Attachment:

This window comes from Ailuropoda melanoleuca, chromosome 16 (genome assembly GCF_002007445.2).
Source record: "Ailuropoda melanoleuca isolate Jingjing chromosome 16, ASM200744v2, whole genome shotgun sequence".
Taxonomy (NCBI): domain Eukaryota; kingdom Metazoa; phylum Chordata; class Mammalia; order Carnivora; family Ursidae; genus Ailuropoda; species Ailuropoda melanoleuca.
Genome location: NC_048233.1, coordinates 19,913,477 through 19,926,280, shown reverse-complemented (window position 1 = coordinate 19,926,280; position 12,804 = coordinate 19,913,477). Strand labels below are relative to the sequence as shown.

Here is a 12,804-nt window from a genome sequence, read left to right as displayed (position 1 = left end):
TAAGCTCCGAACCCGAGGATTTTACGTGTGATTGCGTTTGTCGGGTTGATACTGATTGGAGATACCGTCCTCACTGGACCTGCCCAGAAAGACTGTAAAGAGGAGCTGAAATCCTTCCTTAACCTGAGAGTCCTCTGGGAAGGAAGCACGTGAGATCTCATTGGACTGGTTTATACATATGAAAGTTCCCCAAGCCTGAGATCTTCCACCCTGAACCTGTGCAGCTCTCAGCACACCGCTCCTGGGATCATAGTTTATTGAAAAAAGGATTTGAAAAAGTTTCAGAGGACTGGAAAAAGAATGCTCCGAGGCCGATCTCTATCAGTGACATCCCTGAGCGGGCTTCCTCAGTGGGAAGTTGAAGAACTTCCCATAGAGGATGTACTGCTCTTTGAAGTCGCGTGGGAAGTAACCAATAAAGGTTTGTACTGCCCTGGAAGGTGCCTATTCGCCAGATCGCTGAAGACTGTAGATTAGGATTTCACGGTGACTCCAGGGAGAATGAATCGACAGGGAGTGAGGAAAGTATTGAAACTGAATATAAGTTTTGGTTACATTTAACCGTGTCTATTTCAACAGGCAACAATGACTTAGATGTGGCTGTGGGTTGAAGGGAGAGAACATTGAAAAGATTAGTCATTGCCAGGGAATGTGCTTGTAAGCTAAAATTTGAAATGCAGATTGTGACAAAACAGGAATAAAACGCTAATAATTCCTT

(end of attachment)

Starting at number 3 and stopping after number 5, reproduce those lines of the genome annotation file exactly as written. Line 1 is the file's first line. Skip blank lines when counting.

Taxonomy (NCBI): domain Eukaryota; kingdom Metazoa; phylum Chordata; class Mammalia; order Carnivora; family Ursidae; genus Ailuropoda; species Ailuropoda melanoleuca.
Genome location: NC_048233.1, coordinates 19,913,477 through 19,926,280, shown reverse-complemented (window position 1 = coordinate 19,926,280; position 12,804 = coordinate 19,913,477). Strand labels below are relative to the sequence as shown.

Here is a 12,804-nt window from a genome sequence, read left to right as displayed (position 1 = left end):